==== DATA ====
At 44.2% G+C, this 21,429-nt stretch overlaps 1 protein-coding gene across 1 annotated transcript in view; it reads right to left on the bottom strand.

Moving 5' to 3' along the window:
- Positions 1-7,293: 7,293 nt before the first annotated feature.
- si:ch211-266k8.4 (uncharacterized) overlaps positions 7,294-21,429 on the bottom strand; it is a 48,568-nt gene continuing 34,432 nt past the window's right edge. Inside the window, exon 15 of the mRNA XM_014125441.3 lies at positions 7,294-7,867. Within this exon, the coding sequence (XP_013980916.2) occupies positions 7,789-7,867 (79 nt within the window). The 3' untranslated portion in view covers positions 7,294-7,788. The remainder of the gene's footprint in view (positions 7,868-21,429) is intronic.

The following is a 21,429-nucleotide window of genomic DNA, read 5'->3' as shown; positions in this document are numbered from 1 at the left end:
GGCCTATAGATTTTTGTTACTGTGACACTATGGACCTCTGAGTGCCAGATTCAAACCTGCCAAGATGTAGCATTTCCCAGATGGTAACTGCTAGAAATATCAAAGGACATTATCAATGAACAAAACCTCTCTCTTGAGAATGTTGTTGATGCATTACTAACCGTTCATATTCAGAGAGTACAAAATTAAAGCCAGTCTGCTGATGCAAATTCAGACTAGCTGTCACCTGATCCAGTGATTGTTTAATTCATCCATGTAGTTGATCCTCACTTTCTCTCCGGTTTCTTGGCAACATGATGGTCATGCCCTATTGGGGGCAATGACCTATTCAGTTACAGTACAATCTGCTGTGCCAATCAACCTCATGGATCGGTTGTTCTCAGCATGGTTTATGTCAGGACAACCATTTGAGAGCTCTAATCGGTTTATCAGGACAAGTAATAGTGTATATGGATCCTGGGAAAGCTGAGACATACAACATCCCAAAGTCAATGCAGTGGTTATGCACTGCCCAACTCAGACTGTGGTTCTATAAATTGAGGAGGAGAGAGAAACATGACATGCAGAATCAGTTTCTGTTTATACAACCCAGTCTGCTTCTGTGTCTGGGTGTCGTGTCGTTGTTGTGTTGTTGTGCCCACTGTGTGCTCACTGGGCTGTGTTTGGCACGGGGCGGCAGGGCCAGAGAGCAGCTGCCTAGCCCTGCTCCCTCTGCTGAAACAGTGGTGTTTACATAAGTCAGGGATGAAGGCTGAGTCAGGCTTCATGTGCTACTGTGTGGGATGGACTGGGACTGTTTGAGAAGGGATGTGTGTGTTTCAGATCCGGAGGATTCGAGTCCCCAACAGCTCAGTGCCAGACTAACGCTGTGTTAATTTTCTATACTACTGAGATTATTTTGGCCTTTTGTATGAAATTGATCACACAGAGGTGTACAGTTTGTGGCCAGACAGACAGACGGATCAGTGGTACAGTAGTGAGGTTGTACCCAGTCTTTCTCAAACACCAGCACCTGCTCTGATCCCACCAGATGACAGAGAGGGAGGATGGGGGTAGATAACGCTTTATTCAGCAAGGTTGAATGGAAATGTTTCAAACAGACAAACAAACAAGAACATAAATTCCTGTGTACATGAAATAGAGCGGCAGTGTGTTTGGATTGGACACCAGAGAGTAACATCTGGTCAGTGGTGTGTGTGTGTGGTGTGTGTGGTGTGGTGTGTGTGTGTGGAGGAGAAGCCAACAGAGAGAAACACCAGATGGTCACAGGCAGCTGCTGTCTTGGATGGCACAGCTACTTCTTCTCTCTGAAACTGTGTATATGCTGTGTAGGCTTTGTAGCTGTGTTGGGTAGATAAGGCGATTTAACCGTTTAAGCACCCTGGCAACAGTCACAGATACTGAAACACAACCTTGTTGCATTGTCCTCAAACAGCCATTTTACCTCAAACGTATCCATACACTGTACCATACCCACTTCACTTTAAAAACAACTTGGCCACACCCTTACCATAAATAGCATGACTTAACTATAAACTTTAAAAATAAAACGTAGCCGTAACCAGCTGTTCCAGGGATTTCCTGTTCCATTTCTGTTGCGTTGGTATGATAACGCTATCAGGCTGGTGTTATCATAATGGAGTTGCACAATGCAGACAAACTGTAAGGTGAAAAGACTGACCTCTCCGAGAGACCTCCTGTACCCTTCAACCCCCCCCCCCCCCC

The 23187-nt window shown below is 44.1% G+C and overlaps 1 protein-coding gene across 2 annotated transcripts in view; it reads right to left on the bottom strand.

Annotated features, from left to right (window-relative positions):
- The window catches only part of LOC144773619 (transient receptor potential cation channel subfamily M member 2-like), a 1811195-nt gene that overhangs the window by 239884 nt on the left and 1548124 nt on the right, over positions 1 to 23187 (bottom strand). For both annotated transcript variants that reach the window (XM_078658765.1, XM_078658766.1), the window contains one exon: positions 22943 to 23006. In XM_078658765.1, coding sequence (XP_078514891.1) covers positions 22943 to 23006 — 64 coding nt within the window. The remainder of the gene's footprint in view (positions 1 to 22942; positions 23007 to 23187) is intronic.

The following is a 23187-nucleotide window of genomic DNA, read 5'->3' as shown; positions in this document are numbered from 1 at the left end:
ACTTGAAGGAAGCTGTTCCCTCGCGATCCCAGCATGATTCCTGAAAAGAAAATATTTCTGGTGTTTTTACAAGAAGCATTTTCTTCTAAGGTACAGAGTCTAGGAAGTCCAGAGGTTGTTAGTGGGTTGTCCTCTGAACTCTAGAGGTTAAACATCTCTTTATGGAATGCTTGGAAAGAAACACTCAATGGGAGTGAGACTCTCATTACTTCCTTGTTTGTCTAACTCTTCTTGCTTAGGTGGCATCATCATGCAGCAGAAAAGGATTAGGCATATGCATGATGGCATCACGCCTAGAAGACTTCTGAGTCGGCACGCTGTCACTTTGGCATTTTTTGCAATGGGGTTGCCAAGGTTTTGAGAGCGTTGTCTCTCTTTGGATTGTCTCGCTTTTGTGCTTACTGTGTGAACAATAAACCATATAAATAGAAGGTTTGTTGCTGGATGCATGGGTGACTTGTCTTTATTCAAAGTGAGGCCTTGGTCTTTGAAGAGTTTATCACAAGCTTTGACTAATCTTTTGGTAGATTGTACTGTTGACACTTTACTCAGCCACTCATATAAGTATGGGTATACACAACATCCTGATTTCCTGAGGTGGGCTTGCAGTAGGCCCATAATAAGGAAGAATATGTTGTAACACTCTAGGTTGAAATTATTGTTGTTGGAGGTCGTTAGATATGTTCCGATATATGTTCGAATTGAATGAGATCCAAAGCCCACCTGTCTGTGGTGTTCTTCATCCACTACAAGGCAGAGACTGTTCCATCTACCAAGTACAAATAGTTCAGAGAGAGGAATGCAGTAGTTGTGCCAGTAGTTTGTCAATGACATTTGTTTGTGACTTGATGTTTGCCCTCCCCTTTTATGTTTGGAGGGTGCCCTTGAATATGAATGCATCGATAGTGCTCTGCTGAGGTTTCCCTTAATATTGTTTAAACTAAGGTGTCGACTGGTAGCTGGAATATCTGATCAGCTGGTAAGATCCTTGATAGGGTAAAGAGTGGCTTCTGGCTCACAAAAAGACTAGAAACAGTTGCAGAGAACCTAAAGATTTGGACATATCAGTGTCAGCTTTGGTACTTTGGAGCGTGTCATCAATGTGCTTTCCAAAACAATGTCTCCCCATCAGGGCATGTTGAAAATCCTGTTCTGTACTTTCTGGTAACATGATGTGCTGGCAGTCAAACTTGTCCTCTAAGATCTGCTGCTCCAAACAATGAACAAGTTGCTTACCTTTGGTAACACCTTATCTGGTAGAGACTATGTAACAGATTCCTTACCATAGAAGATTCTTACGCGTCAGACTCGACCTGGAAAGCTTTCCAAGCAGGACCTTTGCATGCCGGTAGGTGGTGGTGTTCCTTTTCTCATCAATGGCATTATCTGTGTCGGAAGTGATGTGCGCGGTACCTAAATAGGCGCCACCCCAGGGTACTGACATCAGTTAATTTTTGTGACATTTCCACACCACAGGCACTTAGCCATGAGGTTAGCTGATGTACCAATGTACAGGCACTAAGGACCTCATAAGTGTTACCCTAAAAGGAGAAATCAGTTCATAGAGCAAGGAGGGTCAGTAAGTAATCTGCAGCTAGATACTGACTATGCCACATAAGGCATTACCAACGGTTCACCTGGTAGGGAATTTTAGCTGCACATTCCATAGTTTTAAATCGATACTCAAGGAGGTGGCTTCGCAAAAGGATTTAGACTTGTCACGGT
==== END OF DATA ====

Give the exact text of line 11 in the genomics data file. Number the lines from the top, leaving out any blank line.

ACTTGAAGGAAGCTGTTCCCTCGCGATCCCAGCATGATTCCTGAAAAGAAAATATTTCTGGTGTTTTTACAAGAAGCATTTTCTTCTAAGGTACAGAGTCTAGGAAGTCCAGAGGTTGTTAGTGGGTTGTCCTCTGAACTCTAGAGGTTAAACATCTCTTTATGGAATGCTTGGAAAGAAACACTCAATGGGAGTGAGACTCTCATTACTTCCTTGTTTGTCTAACTCTTCTTGCTTAGGTGGCATCATCATGCAGCAGAAAAGGATTAGGCATATGCATGATGGCATCACGCCTAGAAGACTTCTGAGTCGGCACGCTGTCACTTTGGCATTTTTTGCAATGGGGTTGCCAAGGTTTTGAGAGCGTTGTCTCTCTTTGGATTGTCTCGCTTTTGTGCTTACTGTGTGAACAATAAACCATATAAATAGAAGGTTTGTTGCTGGATGCATGGGTGACTTGTCTTTATTCAAAGTGAGGCCTTGGTCTTTGAAGAGTTTATCACAAGCTTTGACTAATCTTTTGGTAGATTGTACTGTTGACACTTTACTCAGCCACTCATATAAGTATGGGTATACACAACATCCTGATTTCCTGAGGTGGGCTTGCAGTAGGCCCATAATAAGGAAGAATATGTTGTAACACTCTAGGTTGAAATTATTGTTGTTGGAGGTCGTTAGATATGTTCCGATATATGTTCGAATTGAATGAGATCCAAAGCCCACCTGTCTGTGGTGTTCTTCATCCACTACAAGGCAGAGACTGTTCCATCTACCAAGTACAAATAGTTCAGAGAGAGGAATGCAGTAGTTGTGCCAGTAGTTTGTCAATGACATTTGTTTGTGACTTGATGTTTGCCCTCCCCTTTTATGTTTGGAGGGTGCCCTTGAATATGAATGCATCGATAGTGCTCTGCTGAGGTTTCCCTTAATATTGTTTAAACTAAGGTGTCGACTGGTAGCTGGAATATCTGATCAGCTGGTAAGATCCTTGATAGGGTAAAGAGTGGCTTCTGGCTCACAAAAAGACTAGAAACAGTTGCAGAGAACCTAAAGATTTGGACATATCAGTGTCAGCTTTGGTACTTTGGAGCGTGTCATCAATGTGCTTTCCAAAACAATGTCTCCCCATCAGGGCATGTTGAAAATCCTGTTCTGTACTTTCTGGTAACATGATGTGCTGGCAGTCAAACTTGTCCTCTAAGATCTGCTGCTCCAAACAATGAACAAGTTGCTTACCTTTGGTAACACCTTATCTGGTAGAGACTATGTAACAGATTCCTTACCATAGAAGATTCTTACGCGTCAGACTCGACCTGGAAAGCTTTCCAAGCAGGACCTTTGCATGCCGGTAGGTGGTGGTGTTCCTTTTCTCATCAATGGCATTATCTGTGTCGGAAGTGATGTGCGCGGTACCTAAATAGGCGCCACCCCAGGGTACTGACATCAGTTAATTTTTGTGACATTTCCACACCACAGGCACTTAGCCATGAGGTTAGCTGATGTACCAATGTACAGGCACTAAGGACCTCATAAGTGTTACCCTAAAAGGAGAAATCAGTTCATAGAGCAAGGAGGGTCAGTAAGTAATCTGCAGCTAGATACTGACTATGCCACATAAGGCATTACCAACGGTTCACCTGGTAGGGAATTTTAGCTGCACATTCCATAGTTTTAAATCGATACTCAAGGAGGTGGCTTCGCAAAAGGATTTAGACTTGTCACGGT